Conflicts of Interest On the MPRE

Understanding Conflicts Of Interest On The MPRE

One of the most highly-tested issues on the MPRE is Conflicts of Interest.  In this post, we break down the types of Conflicts of Interest and give you a general overview of the different types so that you understand this topic for the MPRE!

Understanding Conflicts Of Interest On The MPRE

This article is intended to provide an overview of the different types of conflicts of interest that are tested on the MPRE.  For a complete explanation, check out our other MPRE resources, including our Free MPRE Course!

Current Client Conflicts

Most students are under the misconception that a current client conflict only exists where parties are opposing each other within the same lawsuit.  This is simply not the case and current client conflicts are much broader than this.

There are two types of “current client” conflicts:

One current client has a position that is directly adverse to another current client. This could be completely unrelated lawsuits. For instance, if a lawyer represents a man in a business transaction, and then represents the man’s wife in a divorce action, the man and the wife are both current clients and their positions are directly adverse in the divorce action.  Therefore, a conflict would exist and the lawyer would not be permitted to represent both the man in the business transaction and the wife in the divorce action simultaneously.

There is a significant risk that the representation of one or more clients will be materially limited by the lawyer’s responsibilities to another client, a former client, a third person, or by a personal interest of the lawyer. For instance, if a group of five friends approach a lawyer and ask the lawyer to help them form a business, the lawyer may be materially limited in his or her ability to advocate all possible positions that each friend might take (because what is in the best interest of one friend may be disadvantageous to the others).

For purposes of conflicts of interest, lawyers at a firm are all treated as one lawyer.  Therefore, if one lawyer is conflicted from representing a client due to a conflict, all the lawyers at the firm are conflicted (unless the conflicted lawyer can be “screened” from the matter).

Former & Prospective Client Conflicts

When a lawyer’s representation of a client is complete so that the individual is now a “former” client rather than a “current” client, the applicable standard for conflicts of interest is slightly different.

The Model Rules of Professional Conduct prohibit a lawyer from representing another person in the same or a substantially related matter in which that person’s interests are materially adverse to the interests of a former client, unless the former client gives informed consent, confirmed in writing.

The important difference to note is that for current clients, the two matters the lawyer is representing each client on can be completed unrelated; however, if the clients’ positions are directly adverse in either one of those actions, then a conflict exists.  For former client conflicts, on the other hand, the matters must be the same or substantially related.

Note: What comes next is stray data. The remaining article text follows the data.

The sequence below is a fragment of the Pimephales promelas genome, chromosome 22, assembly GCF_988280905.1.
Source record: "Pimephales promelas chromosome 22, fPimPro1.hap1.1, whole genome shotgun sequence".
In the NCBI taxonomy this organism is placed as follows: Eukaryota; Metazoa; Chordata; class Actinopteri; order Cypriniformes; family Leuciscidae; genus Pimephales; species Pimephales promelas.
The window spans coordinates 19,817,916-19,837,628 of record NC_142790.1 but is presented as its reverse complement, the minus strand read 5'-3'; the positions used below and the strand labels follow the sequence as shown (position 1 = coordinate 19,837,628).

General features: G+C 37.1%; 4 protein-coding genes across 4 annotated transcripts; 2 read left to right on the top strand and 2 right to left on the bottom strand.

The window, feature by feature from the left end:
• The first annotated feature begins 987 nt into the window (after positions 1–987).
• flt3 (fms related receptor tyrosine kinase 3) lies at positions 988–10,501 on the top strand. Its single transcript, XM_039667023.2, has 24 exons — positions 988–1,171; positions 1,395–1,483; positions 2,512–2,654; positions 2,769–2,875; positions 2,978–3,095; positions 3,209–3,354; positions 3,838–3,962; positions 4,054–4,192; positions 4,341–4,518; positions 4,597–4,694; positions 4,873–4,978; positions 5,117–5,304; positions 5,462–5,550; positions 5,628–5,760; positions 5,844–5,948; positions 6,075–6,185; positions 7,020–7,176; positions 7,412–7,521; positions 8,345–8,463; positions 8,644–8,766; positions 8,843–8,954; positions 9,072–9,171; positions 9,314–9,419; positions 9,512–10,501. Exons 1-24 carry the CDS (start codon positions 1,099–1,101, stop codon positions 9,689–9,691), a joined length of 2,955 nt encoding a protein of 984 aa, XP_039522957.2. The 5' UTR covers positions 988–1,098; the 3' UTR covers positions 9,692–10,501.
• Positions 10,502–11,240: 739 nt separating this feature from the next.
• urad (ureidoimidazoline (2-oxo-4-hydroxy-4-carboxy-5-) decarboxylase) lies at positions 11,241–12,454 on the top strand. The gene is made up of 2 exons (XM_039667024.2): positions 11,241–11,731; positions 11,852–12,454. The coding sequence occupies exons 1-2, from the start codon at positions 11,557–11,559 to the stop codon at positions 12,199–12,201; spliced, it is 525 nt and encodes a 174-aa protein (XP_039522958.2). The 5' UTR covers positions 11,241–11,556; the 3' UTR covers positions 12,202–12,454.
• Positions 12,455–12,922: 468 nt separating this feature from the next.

It may be helpful to remember that the same standard that applies to former clients also applies to prospective client conflicts.  A prospective client is a person who consults with the lawyer about a matter, but never officially enters an attorney-client relationship.  When this occurs, a lawyer may not represent a client with interests that are materially adverse to the prospective client in the same or a substantially related matter if the lawyer received information from the prospective client that could be significantly harmful to that prospective client in the matter.

Additionally, this standard applies if the former client was a client of the lawyer’s former firm (e.g., the lawyer worked at Firm A, where Client X was a client; and the lawyer now works at Firm B).  However, it only applies if the lawyer acquired confidential information about the client while at the former firm.  This is a fairly low standard: if the lawyer had access to client files (even if he didn’t work on a particular matter), the lawyer is deemed to have gained confidential information about that client.

Both former client conflicts and prospective client conflicts are imputed to other lawyers at the conflicted lawyer’s firm.  This means that, even though other lawyers at the firm might not have had any contact whatsoever with the former or prospective client, they are presumed to have accessed the information about the former or prospective client and, thus, they are also conflicted from being able to represent a client in the same or a substantially related matter. 

Government Conflicts

When a lawyer previously worked for the government and now works in private practice, or when a lawyer formerly worked in private practice and now works for the government, the government was (or is) the lawyer’s client for purposes of determining whether a conflict exists.  In such a scenario, the lawyer is prohibited from representing a client (either the government or a private client) in connection with a matter in which the lawyer participated personally and substantially unless the government provides informed consent in writing.